— Around the time of Madalina’s disappearance, the couple burned up a sofa and a mattress in their backyard. Palmiter said it wasn’t unusual to have to burn things that the cats had soiled.

– Palmiter found that Cojocari had burned the pictures of Madalina that had been in the house after the girl disappeared. She burned other things, he said, including non-flammable metal objects, in the backyard fire pit.

– Cojocari lapsed into religious zealotry around 2021, staying up late into the night loudly chanting prayers. In the autumn of 2022, she became increasingly unhinged, believing that she was being stalked by Russian President Vladimir Putin and rock star Michael Jackson, who died in 2009.

– In the weeks after Madalina’s disappearance, Cojocari wired thousands of dollars to a Moldovan priest and to her own mother in Moldova, a former Soviet bloc satellite and considered the poorest nation in Europe.

– In the same time period, Cojocari made repeated trips to the North Carolina mountains. Automated license plate readers and other clues traced her to Hickory, Hot Springs, Boone, Madison County and the Pigeon Forge, Tenn., area.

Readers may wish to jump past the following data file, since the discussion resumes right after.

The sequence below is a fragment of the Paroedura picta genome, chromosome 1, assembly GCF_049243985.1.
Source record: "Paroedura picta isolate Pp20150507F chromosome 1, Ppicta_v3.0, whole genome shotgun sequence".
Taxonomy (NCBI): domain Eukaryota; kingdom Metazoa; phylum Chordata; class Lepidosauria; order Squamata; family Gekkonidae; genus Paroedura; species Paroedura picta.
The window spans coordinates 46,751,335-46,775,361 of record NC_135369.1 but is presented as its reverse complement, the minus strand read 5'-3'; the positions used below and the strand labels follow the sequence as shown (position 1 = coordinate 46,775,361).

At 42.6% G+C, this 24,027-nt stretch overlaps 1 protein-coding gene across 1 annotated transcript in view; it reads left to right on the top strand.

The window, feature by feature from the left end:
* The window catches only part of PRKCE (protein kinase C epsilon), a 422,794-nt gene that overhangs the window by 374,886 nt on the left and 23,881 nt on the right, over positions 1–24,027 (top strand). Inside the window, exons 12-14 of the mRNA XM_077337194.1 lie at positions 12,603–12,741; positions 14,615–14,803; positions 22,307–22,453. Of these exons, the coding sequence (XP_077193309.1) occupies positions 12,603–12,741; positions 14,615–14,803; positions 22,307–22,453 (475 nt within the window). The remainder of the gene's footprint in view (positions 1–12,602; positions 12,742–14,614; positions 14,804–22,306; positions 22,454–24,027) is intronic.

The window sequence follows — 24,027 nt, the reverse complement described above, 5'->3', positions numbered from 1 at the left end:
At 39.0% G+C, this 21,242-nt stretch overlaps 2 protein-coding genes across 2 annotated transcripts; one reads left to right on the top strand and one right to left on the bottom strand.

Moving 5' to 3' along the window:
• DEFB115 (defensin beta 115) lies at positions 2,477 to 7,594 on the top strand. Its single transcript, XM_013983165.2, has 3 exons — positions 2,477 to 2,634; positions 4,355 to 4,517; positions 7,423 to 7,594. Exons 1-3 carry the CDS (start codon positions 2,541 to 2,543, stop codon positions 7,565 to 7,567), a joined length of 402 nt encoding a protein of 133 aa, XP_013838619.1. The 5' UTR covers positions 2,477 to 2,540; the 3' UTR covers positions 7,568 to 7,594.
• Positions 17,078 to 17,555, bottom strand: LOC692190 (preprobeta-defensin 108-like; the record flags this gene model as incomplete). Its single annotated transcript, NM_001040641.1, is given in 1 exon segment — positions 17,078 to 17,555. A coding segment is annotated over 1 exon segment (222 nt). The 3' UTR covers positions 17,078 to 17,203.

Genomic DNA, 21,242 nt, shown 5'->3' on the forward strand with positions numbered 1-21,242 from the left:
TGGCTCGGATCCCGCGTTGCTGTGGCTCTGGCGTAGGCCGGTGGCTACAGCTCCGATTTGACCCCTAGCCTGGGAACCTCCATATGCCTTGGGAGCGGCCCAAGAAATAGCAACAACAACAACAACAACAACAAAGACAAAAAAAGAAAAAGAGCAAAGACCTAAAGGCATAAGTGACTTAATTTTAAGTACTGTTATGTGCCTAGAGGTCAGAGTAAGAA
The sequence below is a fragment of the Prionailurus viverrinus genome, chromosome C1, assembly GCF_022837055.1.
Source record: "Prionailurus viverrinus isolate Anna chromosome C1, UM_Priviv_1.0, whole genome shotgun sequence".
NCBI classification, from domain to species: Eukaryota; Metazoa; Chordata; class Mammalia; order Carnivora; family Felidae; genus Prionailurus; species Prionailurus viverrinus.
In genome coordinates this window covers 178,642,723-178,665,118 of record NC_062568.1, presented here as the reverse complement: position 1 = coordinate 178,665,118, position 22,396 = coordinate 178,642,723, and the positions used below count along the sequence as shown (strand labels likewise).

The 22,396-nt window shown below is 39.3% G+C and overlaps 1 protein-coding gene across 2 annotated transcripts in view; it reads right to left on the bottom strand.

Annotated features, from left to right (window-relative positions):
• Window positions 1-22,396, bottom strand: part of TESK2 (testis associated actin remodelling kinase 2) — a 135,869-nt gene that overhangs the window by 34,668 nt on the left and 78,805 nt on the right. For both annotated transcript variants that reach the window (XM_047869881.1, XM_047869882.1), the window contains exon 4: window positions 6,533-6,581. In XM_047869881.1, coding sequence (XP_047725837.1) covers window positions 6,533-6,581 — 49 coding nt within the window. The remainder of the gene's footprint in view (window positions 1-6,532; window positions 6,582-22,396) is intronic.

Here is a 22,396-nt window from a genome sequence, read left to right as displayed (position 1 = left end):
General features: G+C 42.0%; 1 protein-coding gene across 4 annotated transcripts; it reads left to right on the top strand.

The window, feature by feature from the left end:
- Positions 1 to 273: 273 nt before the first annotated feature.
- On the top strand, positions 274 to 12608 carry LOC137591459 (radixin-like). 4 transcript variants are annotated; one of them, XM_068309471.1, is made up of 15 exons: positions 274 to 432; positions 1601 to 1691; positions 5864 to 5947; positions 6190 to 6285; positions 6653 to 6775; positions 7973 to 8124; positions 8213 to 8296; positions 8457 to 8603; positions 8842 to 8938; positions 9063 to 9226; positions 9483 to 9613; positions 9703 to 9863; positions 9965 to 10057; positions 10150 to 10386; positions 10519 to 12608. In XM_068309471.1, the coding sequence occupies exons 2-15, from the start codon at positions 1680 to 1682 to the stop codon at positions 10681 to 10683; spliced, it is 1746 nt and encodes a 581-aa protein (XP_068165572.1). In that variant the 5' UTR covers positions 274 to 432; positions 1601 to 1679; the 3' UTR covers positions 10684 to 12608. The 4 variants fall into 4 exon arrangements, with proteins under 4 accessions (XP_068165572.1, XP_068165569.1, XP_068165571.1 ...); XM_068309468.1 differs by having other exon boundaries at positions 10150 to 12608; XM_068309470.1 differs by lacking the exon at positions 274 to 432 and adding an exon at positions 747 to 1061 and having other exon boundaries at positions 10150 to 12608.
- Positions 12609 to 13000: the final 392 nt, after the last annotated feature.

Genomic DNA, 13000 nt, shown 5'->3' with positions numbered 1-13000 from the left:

Madalina Cojocari

– When police searched Cojocari’s purse, they found $8,100 in cash wrapped in aluminum foil.

Deportation possible

Palmiter maintained that Cojocari wouldn’t explain to him where Madalina had gone, and he believed his wife sent her off with one of her relatives for reasons unknown.

Cornelius Police, working with the State Bureau of Investigation and the FBI, have interviewed hundreds of people. Police say the investigation has been international in nature.

Cojocari could face deportation as a result of the felony conviction, but such proceedings are rarely swift and many last for years.

She received a green card from immigration authorities enabling her to work in the United States, though she has never held a job since arriving. Thompson said she does not know whether Cojocari’s passport has been returned to her.

FBI poster for Madalina


One Response to “After revelations from stepdad’s trial, Madalina’s mother officially named ‘suspect’ in disappearance”

  1. Just following the case as a concerned citizen I have to believe there were at least 3 red flags
    that could indicate that a case could be made for endangering the welfare of a child & child negligence. They would or could indicate the 2 suspects were unfit to be custodial parents. People can draw their own conclusions but here are the facts as I know them.

    1. burning a sofa and mattress in a residential area, which is also illegal. 

    2. living with 12 cats with urine and feces infestation creates an unsanitary condition & also can trigger a severe human disease called toxoplasmosis.

    3. excessive school absences. 

    Posted by Rob F. | June 29, 2024, 9:29 am